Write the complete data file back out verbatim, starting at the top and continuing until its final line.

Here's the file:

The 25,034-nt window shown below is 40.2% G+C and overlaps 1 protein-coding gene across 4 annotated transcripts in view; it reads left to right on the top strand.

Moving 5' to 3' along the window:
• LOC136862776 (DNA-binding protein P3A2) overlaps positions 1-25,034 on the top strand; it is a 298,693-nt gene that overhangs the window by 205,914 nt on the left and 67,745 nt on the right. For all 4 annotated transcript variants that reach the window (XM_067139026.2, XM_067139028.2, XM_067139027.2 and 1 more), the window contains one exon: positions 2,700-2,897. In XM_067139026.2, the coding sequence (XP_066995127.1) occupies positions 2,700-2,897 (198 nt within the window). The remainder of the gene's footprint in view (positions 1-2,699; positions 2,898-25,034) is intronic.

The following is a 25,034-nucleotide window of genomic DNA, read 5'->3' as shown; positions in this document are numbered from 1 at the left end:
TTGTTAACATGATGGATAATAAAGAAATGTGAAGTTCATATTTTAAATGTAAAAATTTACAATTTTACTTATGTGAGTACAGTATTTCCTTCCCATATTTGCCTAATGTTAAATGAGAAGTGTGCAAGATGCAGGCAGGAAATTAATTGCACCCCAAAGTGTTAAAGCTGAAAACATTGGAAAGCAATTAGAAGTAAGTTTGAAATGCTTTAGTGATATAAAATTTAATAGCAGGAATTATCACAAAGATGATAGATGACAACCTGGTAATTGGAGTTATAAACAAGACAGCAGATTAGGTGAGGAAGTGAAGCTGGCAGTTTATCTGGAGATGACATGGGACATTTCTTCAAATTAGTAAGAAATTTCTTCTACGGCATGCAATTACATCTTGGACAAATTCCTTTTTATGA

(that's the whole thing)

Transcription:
The 25,034-nt window shown below is 40.2% G+C and overlaps 1 protein-coding gene across 4 annotated transcripts in view; it reads left to right on the top strand.

Moving 5' to 3' along the window:
• LOC136862776 (DNA-binding protein P3A2) overlaps positions 1-25,034 on the top strand; it is a 298,693-nt gene that overhangs the window by 205,914 nt on the left and 67,745 nt on the right. For all 4 annotated transcript variants that reach the window (XM_067139026.2, XM_067139028.2, XM_067139027.2 and 1 more), the window contains one exon: positions 2,700-2,897. In XM_067139026.2, the coding sequence (XP_066995127.1) occupies positions 2,700-2,897 (198 nt within the window). The remainder of the gene's footprint in view (positions 1-2,699; positions 2,898-25,034) is intronic.

The following is a 25,034-nucleotide window of genomic DNA, read 5'->3' as shown; positions in this document are numbered from 1 at the left end:
TTGTTAACATGATGGATAATAAAGAAATGTGAAGTTCATATTTTAAATGTAAAAATTTACAATTTTACTTATGTGAGTACAGTATTTCCTTCCCATATTTGCCTAATGTTAAATGAGAAGTGTGCAAGATGCAGGCAGGAAATTAATTGCACCCCAAAGTGTTAAAGCTGAAAACATTGGAAAGCAATTAGAAGTAAGTTTGAAATGCTTTAGTGATATAAAATTTAATAGCAGGAATTATCACAAAGATGATAGATGACAACCTGGTAATTGGAGTTATAAACAAGACAGCAGATTAGGTGAGGAAGTGAAGCTGGCAGTTTATCTGGAGATGACATGGGACATTTCTTCAAATTAGTAAGAAATTTCTTCTACGGCATGCAATTACATCTTGGACAAATTCCTTTTTATGA